Drew University Trustees Push Back Against Methodist Church's Ban on Same-Sex Marriage, LGBTQ+ Clergy

drew university methodist church lgbtq+ clergy same sex relationship
On Monday, the Drew University Board of Trustees denounced the Methodist Church’s affirmation banning same-sex marriage and LGBTQ+ clergy. Chung Sung-Jun/Getty Images

Drew University, a private liberal arts school in New Jersey, has criticized the Methodist Church's affirmation prohibiting same-sex marriage and LGBTQ+ clergy, saying it "severely undermined and compromised" the school's relationship with the church.

Drew University was established as a seminary in 1867, before expanding to include a liberal arts college in 1928. Among the school's alumni are Henry Appenzeller, the first Methodist missionary to Korea, the first women to be ordained in the Methodist Church and the first openly gay bishop in The United Methodist Church.

However, despite its longstanding relationship with the Methodist Church, the school's Board of Trustees issued a statement on Monday announcing the church's recent actions strained that connection.

In February, during a Special Session of the General Conference of The United Methodist Church, delegates passed the Traditional Plan. The Traditional Plan affirmed the church's current bans on officiating or hosting same-sex marriages and ordaining LGBTQ clergy.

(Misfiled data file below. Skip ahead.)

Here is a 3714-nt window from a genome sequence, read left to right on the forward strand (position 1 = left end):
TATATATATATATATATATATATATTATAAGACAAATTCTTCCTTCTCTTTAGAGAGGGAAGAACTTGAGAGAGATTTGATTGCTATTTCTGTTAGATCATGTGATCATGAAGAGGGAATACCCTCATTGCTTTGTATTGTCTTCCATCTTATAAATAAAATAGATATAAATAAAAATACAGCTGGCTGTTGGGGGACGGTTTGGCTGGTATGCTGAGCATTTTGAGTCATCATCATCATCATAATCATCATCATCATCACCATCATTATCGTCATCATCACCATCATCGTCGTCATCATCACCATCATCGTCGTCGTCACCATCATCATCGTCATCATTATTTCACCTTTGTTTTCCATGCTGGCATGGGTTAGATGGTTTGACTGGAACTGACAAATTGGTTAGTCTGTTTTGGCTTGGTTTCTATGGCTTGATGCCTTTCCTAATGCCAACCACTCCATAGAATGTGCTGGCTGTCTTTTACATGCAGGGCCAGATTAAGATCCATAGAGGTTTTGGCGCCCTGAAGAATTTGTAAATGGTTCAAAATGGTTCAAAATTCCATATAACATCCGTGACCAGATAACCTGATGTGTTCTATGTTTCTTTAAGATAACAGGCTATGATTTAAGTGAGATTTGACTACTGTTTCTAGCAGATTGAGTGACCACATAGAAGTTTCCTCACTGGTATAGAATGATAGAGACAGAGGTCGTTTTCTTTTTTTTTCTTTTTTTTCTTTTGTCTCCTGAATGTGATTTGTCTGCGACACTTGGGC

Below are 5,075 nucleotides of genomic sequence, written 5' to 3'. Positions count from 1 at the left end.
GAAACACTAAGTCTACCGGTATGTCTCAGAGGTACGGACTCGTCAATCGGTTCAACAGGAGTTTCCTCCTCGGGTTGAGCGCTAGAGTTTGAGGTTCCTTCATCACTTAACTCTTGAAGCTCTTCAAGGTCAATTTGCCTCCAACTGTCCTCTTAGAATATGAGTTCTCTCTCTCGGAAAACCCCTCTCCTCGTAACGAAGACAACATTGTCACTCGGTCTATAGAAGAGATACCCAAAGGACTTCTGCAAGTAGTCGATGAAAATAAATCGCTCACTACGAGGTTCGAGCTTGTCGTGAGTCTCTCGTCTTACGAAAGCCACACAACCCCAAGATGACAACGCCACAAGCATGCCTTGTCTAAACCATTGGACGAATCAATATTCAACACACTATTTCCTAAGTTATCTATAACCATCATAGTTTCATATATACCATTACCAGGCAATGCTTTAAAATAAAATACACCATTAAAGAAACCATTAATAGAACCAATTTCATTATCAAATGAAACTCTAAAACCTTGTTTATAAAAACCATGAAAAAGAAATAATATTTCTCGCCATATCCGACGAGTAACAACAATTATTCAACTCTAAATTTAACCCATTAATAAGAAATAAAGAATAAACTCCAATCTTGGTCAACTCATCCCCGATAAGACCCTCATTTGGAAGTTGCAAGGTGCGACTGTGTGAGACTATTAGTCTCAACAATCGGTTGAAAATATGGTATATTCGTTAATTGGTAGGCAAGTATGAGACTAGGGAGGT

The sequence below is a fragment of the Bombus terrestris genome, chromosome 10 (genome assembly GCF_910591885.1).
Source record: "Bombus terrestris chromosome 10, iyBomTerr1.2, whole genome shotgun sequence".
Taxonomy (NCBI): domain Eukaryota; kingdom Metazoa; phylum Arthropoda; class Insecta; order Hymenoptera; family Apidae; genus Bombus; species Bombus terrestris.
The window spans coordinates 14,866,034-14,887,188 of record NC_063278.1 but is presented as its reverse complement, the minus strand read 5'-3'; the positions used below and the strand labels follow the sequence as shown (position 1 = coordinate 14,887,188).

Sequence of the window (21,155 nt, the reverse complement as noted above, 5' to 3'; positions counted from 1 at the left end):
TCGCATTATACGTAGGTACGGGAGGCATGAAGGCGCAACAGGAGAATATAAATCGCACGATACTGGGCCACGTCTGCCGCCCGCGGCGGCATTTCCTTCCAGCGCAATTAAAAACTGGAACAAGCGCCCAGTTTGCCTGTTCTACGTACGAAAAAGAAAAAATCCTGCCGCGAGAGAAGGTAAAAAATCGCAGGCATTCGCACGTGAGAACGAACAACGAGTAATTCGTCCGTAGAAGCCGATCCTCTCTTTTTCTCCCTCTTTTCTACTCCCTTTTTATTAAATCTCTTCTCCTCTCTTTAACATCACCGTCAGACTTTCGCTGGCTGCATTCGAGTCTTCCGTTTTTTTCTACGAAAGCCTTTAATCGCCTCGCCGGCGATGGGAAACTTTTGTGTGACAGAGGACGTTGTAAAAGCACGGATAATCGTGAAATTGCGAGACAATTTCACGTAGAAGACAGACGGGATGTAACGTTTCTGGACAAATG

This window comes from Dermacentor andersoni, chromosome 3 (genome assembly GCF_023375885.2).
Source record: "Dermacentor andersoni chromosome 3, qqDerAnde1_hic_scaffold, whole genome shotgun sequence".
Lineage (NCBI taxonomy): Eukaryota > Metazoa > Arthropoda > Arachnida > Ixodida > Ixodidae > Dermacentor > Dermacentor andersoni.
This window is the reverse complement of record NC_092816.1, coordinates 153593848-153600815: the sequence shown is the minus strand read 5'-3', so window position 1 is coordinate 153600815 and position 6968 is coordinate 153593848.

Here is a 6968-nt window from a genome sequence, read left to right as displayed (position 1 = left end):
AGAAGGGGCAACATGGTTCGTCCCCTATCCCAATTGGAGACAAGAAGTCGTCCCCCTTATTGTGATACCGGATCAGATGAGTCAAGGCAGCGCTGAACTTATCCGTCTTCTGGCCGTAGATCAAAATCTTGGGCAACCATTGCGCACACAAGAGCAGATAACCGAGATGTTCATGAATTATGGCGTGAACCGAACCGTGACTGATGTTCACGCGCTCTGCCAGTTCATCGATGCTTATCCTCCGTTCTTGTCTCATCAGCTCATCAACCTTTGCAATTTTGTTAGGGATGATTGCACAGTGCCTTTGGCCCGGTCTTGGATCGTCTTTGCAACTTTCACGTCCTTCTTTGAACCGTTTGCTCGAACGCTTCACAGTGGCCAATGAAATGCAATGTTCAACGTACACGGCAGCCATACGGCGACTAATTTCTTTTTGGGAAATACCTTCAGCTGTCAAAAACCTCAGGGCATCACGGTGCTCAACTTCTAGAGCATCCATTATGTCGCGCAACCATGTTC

The Board of Trustees said the university is "proud" to welcome students, faculty and staff members who are LGBTQ+ and wouldn't waver in its commitment to them.

"Church statements affirming that all people are 'welcome' and 'of sacred worth' notwithstanding, the actions and proposed punishments of the Traditional Plan adopted by General Conference are harsh and severely harmful to LGBTQ+ persons and allies and to our entire community," the board of trustees said.

Moving forward, the university won't support or enforce discriminatory policies and said it will continue to educate people from all backgrounds, sexual orientations and gender identities. As far as the school's relationship with The United Methodist Church, which the statement said people rightfully questioned, the university will "closely evaluate" the connection.

"This is a sad time for the Board of Trustees and the University," the statement said. "We have welcomed, celebrated, and supported our relationship with The United Methodist Church, and will continue to do so, but cautiously until a more inclusive expression of Methodism emerges."

Also on the table at the February conference was the One Church Plan. Reverend Tom Berlin said it didn't force pastors or churches to perform same-sex marriages. However, it would allow conferences to ordain LGBTQ pastors and churches to host same-sex marriages. It was voted down by a vote of 449 to 374, according to The United Methodist News Service (UM News).

After the Traditional Plan passed, Council of Bishops President Kenneth H. Carter said during a press conference that the church would reach out to progressives to say "We see you," UM News reported. The plan passed 438 to 384.